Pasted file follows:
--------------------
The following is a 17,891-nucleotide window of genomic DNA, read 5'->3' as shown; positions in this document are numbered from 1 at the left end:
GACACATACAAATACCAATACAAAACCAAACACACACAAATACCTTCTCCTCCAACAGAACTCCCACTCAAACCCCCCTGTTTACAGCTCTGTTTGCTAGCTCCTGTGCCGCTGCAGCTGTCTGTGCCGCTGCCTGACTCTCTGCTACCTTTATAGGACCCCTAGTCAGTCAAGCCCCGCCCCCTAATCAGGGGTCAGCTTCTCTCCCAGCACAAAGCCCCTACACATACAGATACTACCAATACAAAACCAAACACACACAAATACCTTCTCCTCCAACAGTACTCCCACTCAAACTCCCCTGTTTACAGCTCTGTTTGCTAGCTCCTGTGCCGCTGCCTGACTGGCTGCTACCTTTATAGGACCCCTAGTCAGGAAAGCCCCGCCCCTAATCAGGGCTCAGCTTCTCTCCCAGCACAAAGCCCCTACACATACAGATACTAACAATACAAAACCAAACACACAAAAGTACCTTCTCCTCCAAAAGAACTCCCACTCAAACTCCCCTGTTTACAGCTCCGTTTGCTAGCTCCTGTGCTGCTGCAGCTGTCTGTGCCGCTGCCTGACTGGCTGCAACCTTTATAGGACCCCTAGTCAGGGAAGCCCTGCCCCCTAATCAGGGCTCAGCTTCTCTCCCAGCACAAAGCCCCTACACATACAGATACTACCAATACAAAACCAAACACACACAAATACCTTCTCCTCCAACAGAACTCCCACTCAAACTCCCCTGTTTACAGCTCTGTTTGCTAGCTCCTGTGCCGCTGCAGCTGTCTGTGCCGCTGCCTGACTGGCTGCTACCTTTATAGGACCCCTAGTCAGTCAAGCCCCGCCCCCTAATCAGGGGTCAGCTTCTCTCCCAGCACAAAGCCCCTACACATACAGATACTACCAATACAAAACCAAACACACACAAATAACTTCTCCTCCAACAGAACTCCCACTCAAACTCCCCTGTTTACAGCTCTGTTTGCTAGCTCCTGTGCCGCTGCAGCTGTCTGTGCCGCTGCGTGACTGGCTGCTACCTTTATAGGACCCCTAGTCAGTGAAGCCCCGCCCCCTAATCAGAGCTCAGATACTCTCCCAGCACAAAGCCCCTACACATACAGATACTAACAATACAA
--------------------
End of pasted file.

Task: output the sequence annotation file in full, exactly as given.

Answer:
The following is a 17,891-nucleotide window of genomic DNA, read 5'->3' as shown; positions in this document are numbered from 1 at the left end:
GACACATACAAATACCAATACAAAACCAAACACACACAAATACCTTCTCCTCCAACAGAACTCCCACTCAAACCCCCCTGTTTACAGCTCTGTTTGCTAGCTCCTGTGCCGCTGCAGCTGTCTGTGCCGCTGCCTGACTCTCTGCTACCTTTATAGGACCCCTAGTCAGTCAAGCCCCGCCCCCTAATCAGGGGTCAGCTTCTCTCCCAGCACAAAGCCCCTACACATACAGATACTACCAATACAAAACCAAACACACACAAATACCTTCTCCTCCAACAGTACTCCCACTCAAACTCCCCTGTTTACAGCTCTGTTTGCTAGCTCCTGTGCCGCTGCCTGACTGGCTGCTACCTTTATAGGACCCCTAGTCAGGAAAGCCCCGCCCCTAATCAGGGCTCAGCTTCTCTCCCAGCACAAAGCCCCTACACATACAGATACTAACAATACAAAACCAAACACACAAAAGTACCTTCTCCTCCAAAAGAACTCCCACTCAAACTCCCCTGTTTACAGCTCCGTTTGCTAGCTCCTGTGCTGCTGCAGCTGTCTGTGCCGCTGCCTGACTGGCTGCAACCTTTATAGGACCCCTAGTCAGGGAAGCCCTGCCCCCTAATCAGGGCTCAGCTTCTCTCCCAGCACAAAGCCCCTACACATACAGATACTACCAATACAAAACCAAACACACACAAATACCTTCTCCTCCAACAGAACTCCCACTCAAACTCCCCTGTTTACAGCTCTGTTTGCTAGCTCCTGTGCCGCTGCAGCTGTCTGTGCCGCTGCCTGACTGGCTGCTACCTTTATAGGACCCCTAGTCAGTCAAGCCCCGCCCCCTAATCAGGGGTCAGCTTCTCTCCCAGCACAAAGCCCCTACACATACAGATACTACCAATACAAAACCAAACACACACAAATAACTTCTCCTCCAACAGAACTCCCACTCAAACTCCCCTGTTTACAGCTCTGTTTGCTAGCTCCTGTGCCGCTGCAGCTGTCTGTGCCGCTGCGTGACTGGCTGCTACCTTTATAGGACCCCTAGTCAGTGAAGCCCCGCCCCCTAATCAGAGCTCAGATACTCTCCCAGCACAAAGCCCCTACACATACAGATACTAACAATACAA